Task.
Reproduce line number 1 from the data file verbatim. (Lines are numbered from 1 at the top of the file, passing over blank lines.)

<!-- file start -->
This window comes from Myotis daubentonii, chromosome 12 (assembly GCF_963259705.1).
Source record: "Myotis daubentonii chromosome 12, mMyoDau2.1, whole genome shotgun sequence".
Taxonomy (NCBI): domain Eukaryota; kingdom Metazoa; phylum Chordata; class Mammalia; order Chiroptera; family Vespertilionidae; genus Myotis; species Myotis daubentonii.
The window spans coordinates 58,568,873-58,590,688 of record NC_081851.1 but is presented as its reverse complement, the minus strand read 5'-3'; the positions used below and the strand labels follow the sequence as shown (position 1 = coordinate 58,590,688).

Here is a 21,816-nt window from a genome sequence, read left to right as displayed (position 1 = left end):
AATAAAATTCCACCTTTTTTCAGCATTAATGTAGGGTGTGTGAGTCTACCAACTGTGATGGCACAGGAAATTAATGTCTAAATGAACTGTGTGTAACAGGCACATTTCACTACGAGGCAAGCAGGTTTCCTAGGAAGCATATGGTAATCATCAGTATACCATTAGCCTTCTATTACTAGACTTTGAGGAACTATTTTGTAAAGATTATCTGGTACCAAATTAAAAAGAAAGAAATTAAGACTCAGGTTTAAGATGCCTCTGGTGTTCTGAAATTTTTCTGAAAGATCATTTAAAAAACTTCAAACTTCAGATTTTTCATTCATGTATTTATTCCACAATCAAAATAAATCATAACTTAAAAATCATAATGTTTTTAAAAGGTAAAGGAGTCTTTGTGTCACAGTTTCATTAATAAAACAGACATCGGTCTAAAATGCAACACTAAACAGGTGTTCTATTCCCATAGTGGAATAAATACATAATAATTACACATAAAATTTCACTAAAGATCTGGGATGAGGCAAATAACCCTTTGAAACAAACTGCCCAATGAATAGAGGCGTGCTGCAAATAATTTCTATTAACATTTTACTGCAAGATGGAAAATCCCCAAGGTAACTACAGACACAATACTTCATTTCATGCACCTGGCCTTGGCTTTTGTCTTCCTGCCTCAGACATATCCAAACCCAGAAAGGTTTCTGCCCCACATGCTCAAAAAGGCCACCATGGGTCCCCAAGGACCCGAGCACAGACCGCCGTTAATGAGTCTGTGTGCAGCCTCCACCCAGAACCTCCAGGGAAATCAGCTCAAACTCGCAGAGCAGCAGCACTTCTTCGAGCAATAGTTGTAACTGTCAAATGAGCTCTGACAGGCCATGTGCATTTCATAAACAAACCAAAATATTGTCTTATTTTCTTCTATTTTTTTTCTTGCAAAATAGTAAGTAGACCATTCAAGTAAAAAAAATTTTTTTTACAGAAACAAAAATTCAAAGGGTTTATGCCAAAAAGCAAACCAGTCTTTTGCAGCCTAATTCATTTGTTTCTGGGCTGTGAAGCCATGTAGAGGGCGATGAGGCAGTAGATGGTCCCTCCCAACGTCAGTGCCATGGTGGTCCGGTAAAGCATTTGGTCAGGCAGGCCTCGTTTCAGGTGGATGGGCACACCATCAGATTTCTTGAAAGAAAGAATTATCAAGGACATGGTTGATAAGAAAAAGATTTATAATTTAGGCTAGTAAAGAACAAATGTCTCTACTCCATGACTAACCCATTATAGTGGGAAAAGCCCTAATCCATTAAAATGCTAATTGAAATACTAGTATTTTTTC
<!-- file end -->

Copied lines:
This window comes from Myotis daubentonii, chromosome 12 (assembly GCF_963259705.1).